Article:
“I’m not that political of a person. I just really don’t want to get involved in politics — it’s too much work.”

It’s a refrain that I know came out of my mouth at one time or another and one I still feel ashamed for saying. All too recently, I viewed political engagement as a dirty word, a taboo to avoid except for those who made that life choice. I mean, I got if you were into it, but it just wasn’t my bag.

But I changed. And if you feel that sentiment, I want to tell you that you can change, too.

Now, understand, I don’t want this to turn into a lecture from your senior year government teacher about the importance of voting. It is, as the 2000 election showed us, very important. But political engagement doesn’t have to be something as narrow or as simple as getting involved in a presidential election every four years, nor should it be.

Because that’s all I thought being political was: reading about the arcane points of national and international issues and then arguing about presidential elections and major news articles largely with folks who had entrenched opinions about issues with which they only had a passing familiarity.

Then by training and cruel fate, I became a film critic. It’s a job that demands me to critically and thoughtfully engage with every work presented before me. And when you start looking at something up close, you start to notice the shocking amount of political thought, both conscious and unconscious that seeps in.

One of my favorite films from last year is Mad Max: Fury Road. On the surface, it is an intense action film full of brilliant design and effortlessly brilliant direction, but one that doesn’t seem to have too much story. Yet peeling back the layers begins to reveal what director George Miller was really saying with the film. It’s a film that’s engaged with discourse about feminist thought, particularly the societal damage of misogyny and patriarchy. It’s a film that had writer of the Vagina Monologues Eve Ensler come in and consult about violence against women and how Fury Road could engage with those issues.

And to not engage with that would be to not fully engage with the film, a deeply intelligent and amazing work of cinema. By engaging with that, by choosing to recognize that as a part of the film, I am therefore engaging politically. Furthermore, my advocation of that idea about the film is a form of political engagement. By passing around that work, by passing around a piece of feminist thought and text, I am disseminating political discourse.

My chosen method is through art, as every work of art is political, after all. All art at its core prescribes or describes some state of the world and suggests whether that’s right or wrong. Even something as seemingly banal as Transformers has a lot to say about national pride and treatment of women, whether it’s intentional or not. My recognition and discussion of that is politics.

The beauty of this approach is that it doesn’t matter what level you’re doing it at or what medium you’re working in. Are you a sports fan? You can recognize and have discussions about issues of race, class and consumerism abound, informed by love of sports. Are you an IT guy or a ballerina? There’s something in your field that needs to be talked about, or needs to be changed, and you can engage at that level. If nothing in your life is political, none of the things you do or the entertainment you consume have any deeper prescriptions about the world, then you’re not looking hard enough.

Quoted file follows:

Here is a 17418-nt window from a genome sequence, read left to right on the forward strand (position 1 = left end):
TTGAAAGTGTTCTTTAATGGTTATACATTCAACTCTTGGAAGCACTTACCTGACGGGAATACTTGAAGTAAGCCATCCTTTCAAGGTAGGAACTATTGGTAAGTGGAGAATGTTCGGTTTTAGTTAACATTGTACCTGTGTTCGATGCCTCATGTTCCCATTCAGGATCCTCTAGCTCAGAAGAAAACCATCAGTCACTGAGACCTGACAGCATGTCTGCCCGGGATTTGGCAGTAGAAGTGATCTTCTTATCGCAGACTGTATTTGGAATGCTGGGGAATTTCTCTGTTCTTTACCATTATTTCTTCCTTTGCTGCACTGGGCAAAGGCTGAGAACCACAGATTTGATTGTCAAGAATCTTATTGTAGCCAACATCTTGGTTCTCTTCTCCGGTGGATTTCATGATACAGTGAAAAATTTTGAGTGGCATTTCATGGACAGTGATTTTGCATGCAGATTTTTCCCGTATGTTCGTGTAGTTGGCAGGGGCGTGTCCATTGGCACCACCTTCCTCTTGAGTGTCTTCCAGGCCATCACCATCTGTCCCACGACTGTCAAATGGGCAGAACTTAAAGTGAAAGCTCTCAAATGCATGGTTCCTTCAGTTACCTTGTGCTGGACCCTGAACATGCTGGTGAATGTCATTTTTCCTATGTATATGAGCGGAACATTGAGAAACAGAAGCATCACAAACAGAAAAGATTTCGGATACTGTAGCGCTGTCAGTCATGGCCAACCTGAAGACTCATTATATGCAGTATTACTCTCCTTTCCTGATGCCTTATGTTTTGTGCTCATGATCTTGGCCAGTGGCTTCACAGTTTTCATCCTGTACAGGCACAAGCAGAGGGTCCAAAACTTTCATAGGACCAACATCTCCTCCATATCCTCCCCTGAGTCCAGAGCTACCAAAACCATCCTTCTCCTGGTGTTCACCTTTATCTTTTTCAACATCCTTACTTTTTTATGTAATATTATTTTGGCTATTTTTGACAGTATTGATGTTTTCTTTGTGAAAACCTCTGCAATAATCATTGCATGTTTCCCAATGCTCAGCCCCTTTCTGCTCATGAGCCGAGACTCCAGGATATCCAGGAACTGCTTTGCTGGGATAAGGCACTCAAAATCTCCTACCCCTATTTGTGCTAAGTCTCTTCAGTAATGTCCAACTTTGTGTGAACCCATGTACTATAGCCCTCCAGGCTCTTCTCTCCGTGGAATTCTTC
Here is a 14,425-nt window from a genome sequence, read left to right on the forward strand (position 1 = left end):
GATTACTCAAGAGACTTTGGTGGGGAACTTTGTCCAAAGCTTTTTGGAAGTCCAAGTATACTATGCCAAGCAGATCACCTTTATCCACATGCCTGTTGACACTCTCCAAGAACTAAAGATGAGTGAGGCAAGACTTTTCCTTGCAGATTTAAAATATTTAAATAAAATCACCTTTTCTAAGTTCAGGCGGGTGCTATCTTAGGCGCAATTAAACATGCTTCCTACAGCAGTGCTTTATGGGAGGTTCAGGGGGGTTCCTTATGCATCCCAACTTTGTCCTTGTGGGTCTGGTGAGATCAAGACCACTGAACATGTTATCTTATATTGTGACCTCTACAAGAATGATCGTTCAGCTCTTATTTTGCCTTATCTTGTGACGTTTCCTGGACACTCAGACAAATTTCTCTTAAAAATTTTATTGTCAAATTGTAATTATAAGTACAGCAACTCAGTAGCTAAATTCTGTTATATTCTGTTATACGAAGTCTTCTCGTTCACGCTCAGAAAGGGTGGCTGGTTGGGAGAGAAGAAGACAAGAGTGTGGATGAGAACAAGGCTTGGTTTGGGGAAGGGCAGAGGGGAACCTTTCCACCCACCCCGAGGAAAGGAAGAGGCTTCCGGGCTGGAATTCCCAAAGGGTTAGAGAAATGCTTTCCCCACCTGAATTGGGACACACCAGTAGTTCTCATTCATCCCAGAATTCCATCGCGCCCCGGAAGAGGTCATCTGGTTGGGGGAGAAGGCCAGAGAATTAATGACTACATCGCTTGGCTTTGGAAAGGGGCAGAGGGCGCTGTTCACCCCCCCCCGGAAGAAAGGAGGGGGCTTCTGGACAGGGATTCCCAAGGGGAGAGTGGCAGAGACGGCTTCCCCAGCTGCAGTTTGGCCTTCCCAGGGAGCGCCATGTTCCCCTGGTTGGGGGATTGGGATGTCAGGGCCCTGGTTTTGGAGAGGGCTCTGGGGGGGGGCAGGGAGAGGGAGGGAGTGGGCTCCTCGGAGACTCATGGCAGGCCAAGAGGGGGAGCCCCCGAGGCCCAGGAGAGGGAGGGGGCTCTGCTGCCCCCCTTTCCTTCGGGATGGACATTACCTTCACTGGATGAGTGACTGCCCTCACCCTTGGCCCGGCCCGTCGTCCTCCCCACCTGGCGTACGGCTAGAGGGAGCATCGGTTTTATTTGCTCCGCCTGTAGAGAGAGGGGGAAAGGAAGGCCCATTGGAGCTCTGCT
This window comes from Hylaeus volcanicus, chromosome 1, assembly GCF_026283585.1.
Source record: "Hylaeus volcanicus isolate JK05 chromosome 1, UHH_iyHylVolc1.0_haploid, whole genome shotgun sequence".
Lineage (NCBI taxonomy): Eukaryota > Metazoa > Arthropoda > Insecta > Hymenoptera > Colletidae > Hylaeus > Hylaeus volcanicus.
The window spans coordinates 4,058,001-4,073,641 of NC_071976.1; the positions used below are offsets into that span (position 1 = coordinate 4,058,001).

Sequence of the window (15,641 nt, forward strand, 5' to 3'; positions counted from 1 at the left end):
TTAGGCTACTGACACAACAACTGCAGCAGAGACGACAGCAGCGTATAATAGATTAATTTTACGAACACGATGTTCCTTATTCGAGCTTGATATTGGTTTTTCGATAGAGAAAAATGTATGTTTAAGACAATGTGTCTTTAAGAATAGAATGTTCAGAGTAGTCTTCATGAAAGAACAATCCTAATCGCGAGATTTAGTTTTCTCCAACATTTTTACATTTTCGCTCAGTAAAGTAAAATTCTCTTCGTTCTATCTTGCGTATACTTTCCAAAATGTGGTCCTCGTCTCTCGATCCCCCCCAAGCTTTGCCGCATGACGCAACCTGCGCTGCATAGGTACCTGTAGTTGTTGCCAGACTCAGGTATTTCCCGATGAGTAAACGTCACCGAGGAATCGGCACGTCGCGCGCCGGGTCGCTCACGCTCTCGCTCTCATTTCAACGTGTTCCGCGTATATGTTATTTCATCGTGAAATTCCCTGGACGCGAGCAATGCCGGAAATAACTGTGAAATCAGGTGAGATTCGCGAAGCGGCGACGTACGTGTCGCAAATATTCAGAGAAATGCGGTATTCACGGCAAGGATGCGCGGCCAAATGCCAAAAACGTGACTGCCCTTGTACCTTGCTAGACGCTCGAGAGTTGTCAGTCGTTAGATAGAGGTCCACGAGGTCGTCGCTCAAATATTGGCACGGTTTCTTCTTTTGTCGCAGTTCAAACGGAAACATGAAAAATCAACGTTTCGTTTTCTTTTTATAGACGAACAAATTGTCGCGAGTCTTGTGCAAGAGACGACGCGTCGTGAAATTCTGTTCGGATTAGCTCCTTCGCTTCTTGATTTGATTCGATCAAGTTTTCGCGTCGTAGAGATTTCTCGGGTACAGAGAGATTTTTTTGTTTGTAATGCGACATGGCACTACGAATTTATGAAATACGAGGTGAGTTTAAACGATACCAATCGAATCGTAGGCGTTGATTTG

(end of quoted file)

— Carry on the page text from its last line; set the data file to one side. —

And it doesn’t have to take the fun out of it. It’s recognizing something’s place in the world, giving it context and purpose. It makes it decidedly something more.

Being political isn’t about understanding the ins and outs of our governmental system or knowing every single member of the United Nations. Those things help. Being political is as simple as engaging with the world around you — no matter what level you’re on.

Here’s the best part of it all: I know that when I didn’t feel political, when I didn’t feel engaged with the world around me, it was because I didn’t feel like I could affect change. But what political engagement with art taught me is that, in some way, I could affect what happened, even if it was as small as just introducing one idea to somebody that changed their perception of a film. It’s the small changes that affect your world as much as the big changes.

Is something wrong in a field you have expertise in? Speak out, organize and try to change it. Is someone in your town is up for election and you like them? Campaign for them. Is someone doing something wrong in your student government? Write to your school newspaper about how wrong it is.

Being political is not about the big strokes. It’s in the little things, the things that you know how to change. Being political is about engaging with the world around you, recognizing what it’s saying, and saying something back.

Brandon Wagner is a College senior from Huntsville, Alabama.